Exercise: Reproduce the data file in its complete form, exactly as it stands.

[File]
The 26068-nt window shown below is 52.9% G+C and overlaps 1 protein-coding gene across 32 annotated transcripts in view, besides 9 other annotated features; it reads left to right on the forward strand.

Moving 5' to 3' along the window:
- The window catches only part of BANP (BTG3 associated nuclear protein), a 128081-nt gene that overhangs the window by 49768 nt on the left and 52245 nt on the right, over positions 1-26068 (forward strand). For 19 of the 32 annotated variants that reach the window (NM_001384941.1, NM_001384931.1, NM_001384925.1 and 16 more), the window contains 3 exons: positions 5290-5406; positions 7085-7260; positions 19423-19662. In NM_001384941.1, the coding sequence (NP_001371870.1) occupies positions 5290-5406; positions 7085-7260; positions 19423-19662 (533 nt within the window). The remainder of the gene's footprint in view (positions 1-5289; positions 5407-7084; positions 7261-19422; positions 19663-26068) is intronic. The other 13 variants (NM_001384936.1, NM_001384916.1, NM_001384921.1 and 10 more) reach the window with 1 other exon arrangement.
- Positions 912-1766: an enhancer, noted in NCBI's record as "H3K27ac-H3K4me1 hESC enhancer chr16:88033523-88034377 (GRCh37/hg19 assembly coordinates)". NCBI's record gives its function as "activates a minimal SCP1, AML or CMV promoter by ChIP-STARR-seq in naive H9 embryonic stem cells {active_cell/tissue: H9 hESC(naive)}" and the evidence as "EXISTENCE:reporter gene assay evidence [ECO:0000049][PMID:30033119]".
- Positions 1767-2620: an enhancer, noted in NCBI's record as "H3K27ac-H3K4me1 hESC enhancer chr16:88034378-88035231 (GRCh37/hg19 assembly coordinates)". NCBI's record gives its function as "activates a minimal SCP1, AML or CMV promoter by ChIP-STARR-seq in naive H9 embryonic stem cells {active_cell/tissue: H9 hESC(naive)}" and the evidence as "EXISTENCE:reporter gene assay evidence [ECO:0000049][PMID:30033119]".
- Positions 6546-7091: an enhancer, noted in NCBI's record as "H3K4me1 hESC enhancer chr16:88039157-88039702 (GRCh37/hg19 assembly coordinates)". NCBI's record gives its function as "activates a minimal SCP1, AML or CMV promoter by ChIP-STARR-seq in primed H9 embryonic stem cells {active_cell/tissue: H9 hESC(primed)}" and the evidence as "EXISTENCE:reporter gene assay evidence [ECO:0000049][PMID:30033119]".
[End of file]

The 26068-nt window shown below is 52.9% G+C and overlaps 1 protein-coding gene across 32 annotated transcripts in view, besides 9 other annotated features; it reads left to right on the forward strand.

Moving 5' to 3' along the window:
- The window catches only part of BANP (BTG3 associated nuclear protein), a 128081-nt gene that overhangs the window by 49768 nt on the left and 52245 nt on the right, over positions 1-26068 (forward strand). For 19 of the 32 annotated variants that reach the window (NM_001384941.1, NM_001384931.1, NM_001384925.1 and 16 more), the window contains 3 exons: positions 5290-5406; positions 7085-7260; positions 19423-19662. In NM_001384941.1, the coding sequence (NP_001371870.1) occupies positions 5290-5406; positions 7085-7260; positions 19423-19662 (533 nt within the window). The remainder of the gene's footprint in view (positions 1-5289; positions 5407-7084; positions 7261-19422; positions 19663-26068) is intronic. The other 13 variants (NM_001384936.1, NM_001384916.1, NM_001384921.1 and 10 more) reach the window with 1 other exon arrangement.
- Positions 912-1766: an enhancer, noted in NCBI's record as "H3K27ac-H3K4me1 hESC enhancer chr16:88033523-88034377 (GRCh37/hg19 assembly coordinates)". NCBI's record gives its function as "activates a minimal SCP1, AML or CMV promoter by ChIP-STARR-seq in naive H9 embryonic stem cells {active_cell/tissue: H9 hESC(naive)}" and the evidence as "EXISTENCE:reporter gene assay evidence [ECO:0000049][PMID:30033119]".
- Positions 1767-2620: an enhancer, noted in NCBI's record as "H3K27ac-H3K4me1 hESC enhancer chr16:88034378-88035231 (GRCh37/hg19 assembly coordinates)". NCBI's record gives its function as "activates a minimal SCP1, AML or CMV promoter by ChIP-STARR-seq in naive H9 embryonic stem cells {active_cell/tissue: H9 hESC(naive)}" and the evidence as "EXISTENCE:reporter gene assay evidence [ECO:0000049][PMID:30033119]".
- Positions 6546-7091: an enhancer, noted in NCBI's record as "H3K4me1 hESC enhancer chr16:88039157-88039702 (GRCh37/hg19 assembly coordinates)". NCBI's record gives its function as "activates a minimal SCP1, AML or CMV promoter by ChIP-STARR-seq in primed H9 embryonic stem cells {active_cell/tissue: H9 hESC(primed)}" and the evidence as "EXISTENCE:reporter gene assay evidence [ECO:0000049][PMID:30033119]".